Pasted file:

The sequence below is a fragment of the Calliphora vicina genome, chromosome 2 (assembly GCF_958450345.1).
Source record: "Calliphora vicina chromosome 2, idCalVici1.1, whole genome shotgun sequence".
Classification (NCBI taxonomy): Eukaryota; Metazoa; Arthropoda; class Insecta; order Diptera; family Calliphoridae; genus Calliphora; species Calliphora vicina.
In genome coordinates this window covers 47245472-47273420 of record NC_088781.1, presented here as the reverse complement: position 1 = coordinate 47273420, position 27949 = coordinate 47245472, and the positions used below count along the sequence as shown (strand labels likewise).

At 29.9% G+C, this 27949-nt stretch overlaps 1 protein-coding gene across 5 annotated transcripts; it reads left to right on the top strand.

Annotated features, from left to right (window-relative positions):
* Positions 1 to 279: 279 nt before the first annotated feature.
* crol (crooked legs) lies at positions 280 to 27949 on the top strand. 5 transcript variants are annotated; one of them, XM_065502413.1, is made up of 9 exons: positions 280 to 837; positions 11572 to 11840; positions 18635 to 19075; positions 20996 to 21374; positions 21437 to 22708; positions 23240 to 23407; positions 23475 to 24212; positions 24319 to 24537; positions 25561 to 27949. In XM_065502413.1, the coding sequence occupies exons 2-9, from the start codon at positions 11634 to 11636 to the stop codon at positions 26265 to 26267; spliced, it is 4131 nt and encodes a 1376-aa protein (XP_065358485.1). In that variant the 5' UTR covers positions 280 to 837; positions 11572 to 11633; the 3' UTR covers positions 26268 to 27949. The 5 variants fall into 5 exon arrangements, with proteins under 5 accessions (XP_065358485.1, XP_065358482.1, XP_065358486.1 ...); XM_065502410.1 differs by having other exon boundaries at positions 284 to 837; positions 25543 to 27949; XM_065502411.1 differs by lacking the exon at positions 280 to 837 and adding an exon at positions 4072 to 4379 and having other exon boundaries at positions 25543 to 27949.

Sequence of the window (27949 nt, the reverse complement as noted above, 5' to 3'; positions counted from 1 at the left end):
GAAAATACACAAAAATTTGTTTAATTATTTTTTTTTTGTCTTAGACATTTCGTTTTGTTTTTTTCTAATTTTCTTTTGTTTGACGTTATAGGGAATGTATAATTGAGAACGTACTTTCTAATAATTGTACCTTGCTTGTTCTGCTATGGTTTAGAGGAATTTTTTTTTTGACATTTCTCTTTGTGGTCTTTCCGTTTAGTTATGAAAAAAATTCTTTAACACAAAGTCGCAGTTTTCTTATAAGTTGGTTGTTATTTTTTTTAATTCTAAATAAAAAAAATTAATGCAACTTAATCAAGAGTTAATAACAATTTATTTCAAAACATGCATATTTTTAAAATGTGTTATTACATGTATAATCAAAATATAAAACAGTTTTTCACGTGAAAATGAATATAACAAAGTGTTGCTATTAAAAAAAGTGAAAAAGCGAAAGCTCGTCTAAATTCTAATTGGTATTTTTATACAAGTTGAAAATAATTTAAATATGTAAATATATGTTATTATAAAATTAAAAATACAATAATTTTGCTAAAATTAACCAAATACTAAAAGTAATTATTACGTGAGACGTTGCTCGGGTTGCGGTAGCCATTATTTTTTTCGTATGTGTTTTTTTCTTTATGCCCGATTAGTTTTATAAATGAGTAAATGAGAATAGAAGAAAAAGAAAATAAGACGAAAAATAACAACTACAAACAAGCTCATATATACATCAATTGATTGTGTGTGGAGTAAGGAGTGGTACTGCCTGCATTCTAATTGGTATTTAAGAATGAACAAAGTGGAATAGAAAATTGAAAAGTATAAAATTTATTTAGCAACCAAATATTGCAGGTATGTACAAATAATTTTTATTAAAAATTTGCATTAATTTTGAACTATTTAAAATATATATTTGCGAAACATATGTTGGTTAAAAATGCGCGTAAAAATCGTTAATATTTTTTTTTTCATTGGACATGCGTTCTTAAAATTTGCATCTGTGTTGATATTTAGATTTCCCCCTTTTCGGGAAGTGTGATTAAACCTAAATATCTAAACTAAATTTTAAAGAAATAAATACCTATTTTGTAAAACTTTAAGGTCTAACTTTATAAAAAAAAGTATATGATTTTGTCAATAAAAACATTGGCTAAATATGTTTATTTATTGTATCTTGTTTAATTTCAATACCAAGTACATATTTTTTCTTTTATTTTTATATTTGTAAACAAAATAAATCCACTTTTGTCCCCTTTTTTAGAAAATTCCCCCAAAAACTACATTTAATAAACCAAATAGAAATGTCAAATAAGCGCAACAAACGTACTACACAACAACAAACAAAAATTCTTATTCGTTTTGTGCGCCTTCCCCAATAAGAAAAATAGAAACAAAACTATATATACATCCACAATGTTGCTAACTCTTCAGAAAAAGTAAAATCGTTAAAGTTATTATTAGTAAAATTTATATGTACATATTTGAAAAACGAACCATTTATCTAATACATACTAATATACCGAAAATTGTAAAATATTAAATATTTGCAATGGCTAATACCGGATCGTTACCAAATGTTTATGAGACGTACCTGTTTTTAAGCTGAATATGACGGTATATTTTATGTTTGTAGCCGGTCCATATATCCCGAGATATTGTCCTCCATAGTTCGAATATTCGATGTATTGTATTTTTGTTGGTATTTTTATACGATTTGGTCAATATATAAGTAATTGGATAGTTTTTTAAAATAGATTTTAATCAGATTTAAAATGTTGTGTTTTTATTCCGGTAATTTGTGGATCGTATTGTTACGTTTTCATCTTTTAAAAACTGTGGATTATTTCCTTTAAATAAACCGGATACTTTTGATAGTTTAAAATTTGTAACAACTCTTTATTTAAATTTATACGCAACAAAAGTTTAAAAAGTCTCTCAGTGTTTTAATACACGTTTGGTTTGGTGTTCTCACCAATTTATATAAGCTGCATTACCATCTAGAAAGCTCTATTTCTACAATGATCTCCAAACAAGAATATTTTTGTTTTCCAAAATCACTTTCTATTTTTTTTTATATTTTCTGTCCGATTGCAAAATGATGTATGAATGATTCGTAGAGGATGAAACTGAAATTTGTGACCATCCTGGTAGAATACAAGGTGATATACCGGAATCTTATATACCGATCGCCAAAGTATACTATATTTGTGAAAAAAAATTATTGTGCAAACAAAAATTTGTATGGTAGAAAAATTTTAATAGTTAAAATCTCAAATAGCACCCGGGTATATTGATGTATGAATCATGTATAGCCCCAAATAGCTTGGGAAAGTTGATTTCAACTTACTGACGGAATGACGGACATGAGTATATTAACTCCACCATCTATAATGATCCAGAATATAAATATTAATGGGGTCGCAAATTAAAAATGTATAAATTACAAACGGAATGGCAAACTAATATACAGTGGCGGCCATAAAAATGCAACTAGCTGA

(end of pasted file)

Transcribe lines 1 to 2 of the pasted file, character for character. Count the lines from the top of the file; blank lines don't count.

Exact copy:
The sequence below is a fragment of the Calliphora vicina genome, chromosome 2 (assembly GCF_958450345.1).
Source record: "Calliphora vicina chromosome 2, idCalVici1.1, whole genome shotgun sequence".